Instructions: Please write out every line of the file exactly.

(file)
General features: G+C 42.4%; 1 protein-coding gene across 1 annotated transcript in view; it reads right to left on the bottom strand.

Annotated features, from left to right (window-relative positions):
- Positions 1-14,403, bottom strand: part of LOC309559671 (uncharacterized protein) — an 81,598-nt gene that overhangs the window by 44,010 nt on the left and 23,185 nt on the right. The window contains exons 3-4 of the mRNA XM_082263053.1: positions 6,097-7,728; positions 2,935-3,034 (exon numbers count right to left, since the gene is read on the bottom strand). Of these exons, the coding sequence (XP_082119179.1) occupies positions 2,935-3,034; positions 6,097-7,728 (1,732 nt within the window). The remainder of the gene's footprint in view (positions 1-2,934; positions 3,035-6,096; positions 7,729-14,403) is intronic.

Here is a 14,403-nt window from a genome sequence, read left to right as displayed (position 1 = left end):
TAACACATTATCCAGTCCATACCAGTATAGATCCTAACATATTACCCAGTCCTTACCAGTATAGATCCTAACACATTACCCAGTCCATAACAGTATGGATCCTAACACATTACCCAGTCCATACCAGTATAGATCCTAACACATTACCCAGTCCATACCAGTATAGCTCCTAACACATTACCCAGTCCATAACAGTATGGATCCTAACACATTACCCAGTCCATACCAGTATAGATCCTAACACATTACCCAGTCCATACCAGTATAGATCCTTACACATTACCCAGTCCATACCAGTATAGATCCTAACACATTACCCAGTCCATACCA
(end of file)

General features: G+C 42.4%; 1 protein-coding gene across 1 annotated transcript in view; it reads right to left on the bottom strand.

Annotated features, from left to right (window-relative positions):
- Positions 1-14,403, bottom strand: part of LOC309559671 (uncharacterized protein) — an 81,598-nt gene that overhangs the window by 44,010 nt on the left and 23,185 nt on the right. The window contains exons 3-4 of the mRNA XM_082263053.1: positions 6,097-7,728; positions 2,935-3,034 (exon numbers count right to left, since the gene is read on the bottom strand). Of these exons, the coding sequence (XP_082119179.1) occupies positions 2,935-3,034; positions 6,097-7,728 (1,732 nt within the window). The remainder of the gene's footprint in view (positions 1-2,934; positions 3,035-6,096; positions 7,729-14,403) is intronic.

Here is a 14,403-nt window from a genome sequence, read left to right as displayed (position 1 = left end):
TAACACATTATCCAGTCCATACCAGTATAGATCCTAACATATTACCCAGTCCTTACCAGTATAGATCCTAACACATTACCCAGTCCATAACAGTATGGATCCTAACACATTACCCAGTCCATACCAGTATAGATCCTAACACATTACCCAGTCCATACCAGTATAGCTCCTAACACATTACCCAGTCCATAACAGTATGGATCCTAACACATTACCCAGTCCATACCAGTATAGATCCTAACACATTACCCAGTCCATACCAGTATAGATCCTTACACATTACCCAGTCCATACCAGTATAGATCCTAACACATTACCCAGTCCATACCA